Snow Board Equipment
Snow Board Sampling Equipment
Directions for Use
1. Check calibration of empty tube.
2. Hold tube vertically above snow surface over snow board or storm board.
3. Insert tube to snow board surface with even vertical motion.
4. Record snow depth to nearest 1/10th inch or 2 mm.
5. Scoop snow away from one side of tube with spackling knife or equivalent, taking care not to damage ruler label on tube.
6. Slide spackling knife under tube and lift off board.
7. Hold finger over hole in top rubber cap to keep snow from falling out and turn tube over. This hole allows air to escape while the tube is inserted into the snow. Once tube is turned over and snow has settled to tube bottom, little or no snow will fall from hole.
8. Hang tube from scale hook by hole (in tube) and weigh on scale; record water equivalence to nearest 1/20th inch or 1mm.
9. Dump tube. Tap lightly if necessary but be careful because cold tubes will shatter.
If tube is stored in a heated building, cool tube to air temperature before using. This will help when the sample is removed by reducing melting and sticking. Best results are found when you take several measurements and take the average for your result.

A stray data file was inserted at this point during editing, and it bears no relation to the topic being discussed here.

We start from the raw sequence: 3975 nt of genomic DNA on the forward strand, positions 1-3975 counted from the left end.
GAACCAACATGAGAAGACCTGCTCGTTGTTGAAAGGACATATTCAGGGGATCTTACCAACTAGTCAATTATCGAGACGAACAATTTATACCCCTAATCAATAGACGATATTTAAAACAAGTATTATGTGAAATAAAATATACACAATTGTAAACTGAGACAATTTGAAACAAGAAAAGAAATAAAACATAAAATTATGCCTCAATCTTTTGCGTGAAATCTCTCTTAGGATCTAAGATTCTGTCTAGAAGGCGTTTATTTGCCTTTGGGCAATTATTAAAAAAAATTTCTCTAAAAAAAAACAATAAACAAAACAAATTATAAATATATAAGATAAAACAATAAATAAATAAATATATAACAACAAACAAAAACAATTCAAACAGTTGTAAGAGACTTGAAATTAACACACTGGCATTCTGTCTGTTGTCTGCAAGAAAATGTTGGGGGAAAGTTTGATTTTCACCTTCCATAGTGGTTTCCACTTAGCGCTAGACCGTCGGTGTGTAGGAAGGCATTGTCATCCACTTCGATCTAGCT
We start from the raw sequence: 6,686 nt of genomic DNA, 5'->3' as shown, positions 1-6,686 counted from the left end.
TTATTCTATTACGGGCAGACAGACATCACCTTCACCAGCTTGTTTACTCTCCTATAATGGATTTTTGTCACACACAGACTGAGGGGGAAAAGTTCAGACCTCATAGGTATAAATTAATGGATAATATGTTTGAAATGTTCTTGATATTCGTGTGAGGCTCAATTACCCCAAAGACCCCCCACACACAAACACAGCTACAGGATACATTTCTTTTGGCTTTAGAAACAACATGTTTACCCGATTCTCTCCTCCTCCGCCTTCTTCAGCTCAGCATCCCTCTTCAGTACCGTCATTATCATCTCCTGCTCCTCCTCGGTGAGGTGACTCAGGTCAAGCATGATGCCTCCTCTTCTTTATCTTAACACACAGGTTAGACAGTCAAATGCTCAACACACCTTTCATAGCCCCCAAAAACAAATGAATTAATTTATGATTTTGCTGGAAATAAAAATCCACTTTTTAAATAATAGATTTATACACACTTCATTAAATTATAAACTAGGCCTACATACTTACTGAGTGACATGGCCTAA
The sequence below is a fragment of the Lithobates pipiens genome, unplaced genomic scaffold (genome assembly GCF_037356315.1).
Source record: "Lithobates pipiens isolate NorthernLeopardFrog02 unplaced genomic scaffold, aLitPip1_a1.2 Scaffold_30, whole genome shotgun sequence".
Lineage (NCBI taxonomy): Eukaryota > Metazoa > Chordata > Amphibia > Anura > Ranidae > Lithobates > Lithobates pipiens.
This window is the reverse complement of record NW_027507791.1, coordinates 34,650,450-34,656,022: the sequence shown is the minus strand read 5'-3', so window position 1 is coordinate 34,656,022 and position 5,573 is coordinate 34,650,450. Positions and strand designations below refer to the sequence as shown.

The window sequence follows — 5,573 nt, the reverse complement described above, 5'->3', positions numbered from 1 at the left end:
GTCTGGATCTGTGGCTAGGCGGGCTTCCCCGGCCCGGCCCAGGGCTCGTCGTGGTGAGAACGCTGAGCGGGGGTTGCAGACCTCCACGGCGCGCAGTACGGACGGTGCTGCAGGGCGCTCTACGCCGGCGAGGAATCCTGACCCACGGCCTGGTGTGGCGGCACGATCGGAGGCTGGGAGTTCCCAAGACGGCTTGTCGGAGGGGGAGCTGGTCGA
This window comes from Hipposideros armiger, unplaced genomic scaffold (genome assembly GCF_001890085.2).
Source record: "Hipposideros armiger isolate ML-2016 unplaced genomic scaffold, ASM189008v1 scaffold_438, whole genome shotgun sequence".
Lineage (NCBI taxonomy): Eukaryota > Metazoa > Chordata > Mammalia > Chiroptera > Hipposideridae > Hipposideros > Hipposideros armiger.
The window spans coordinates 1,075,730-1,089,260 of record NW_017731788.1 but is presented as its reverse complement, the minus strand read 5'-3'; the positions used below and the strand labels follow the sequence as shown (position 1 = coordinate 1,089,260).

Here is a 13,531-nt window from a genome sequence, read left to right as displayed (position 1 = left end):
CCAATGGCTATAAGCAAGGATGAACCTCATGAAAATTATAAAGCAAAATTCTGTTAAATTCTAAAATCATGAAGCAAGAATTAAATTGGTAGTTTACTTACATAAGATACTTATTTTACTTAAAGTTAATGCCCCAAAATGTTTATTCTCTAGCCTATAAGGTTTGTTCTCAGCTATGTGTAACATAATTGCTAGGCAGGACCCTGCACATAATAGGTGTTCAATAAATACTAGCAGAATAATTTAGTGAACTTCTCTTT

Be sure that the scale is hanging freely and that there is nothing (like ice) keeping the spring in the scale from moving freely. If the scale is hanging at an angle the result will not be accurate. If you sample a board in the same place repeatedly through the season it may be worth leaving a loop of chord from a branch or something sticking horizontally from a fixed object. Ski pole straps work well too, if the pole is held at an angle, or off the ground. Do NOT hold the scale in your hand when taking a measurement. The most accurate measurements results from a free-hanging scale that is tapped a few times with your finger after the tube is hanging from the scale. Tapping allows the scale to find its true weighing location without friction from the scale itself.
Make a strong attempt to keep snow and water out of the scale itself. This will prevent friction or possible freezing between the inner and outer tubes of the scale, which will cause errors in your measurement. It will also keep moisture out of the inner spring mechanism and extend the life of your scale.
If conditions are windy and a sheltered location cannot be used for sampling, take an average of the values you see on the scale to get the best result. The scale is capable of measuring differences of only a few 1/100 of an inch of water, but with all errors possible in measurement it is recommended that resolution be limited to the nearest 1/20 of an inch or 1 mm. Sample 3 to 5 locations over the snow board, particularly if the depth on the board varies. Attempt to get a representation of high, low or medium depths.
Protection will extend the life of the label; it will scratch and can be removed or scraped. If you can't read it, you can't measure it. Be careful of the sharpened (beveled) edge of the tube. It will chip if contact with the board surface or ice lenses is too hard. Corrosion will be minimized and life of scale maximized if stored in a dry place.
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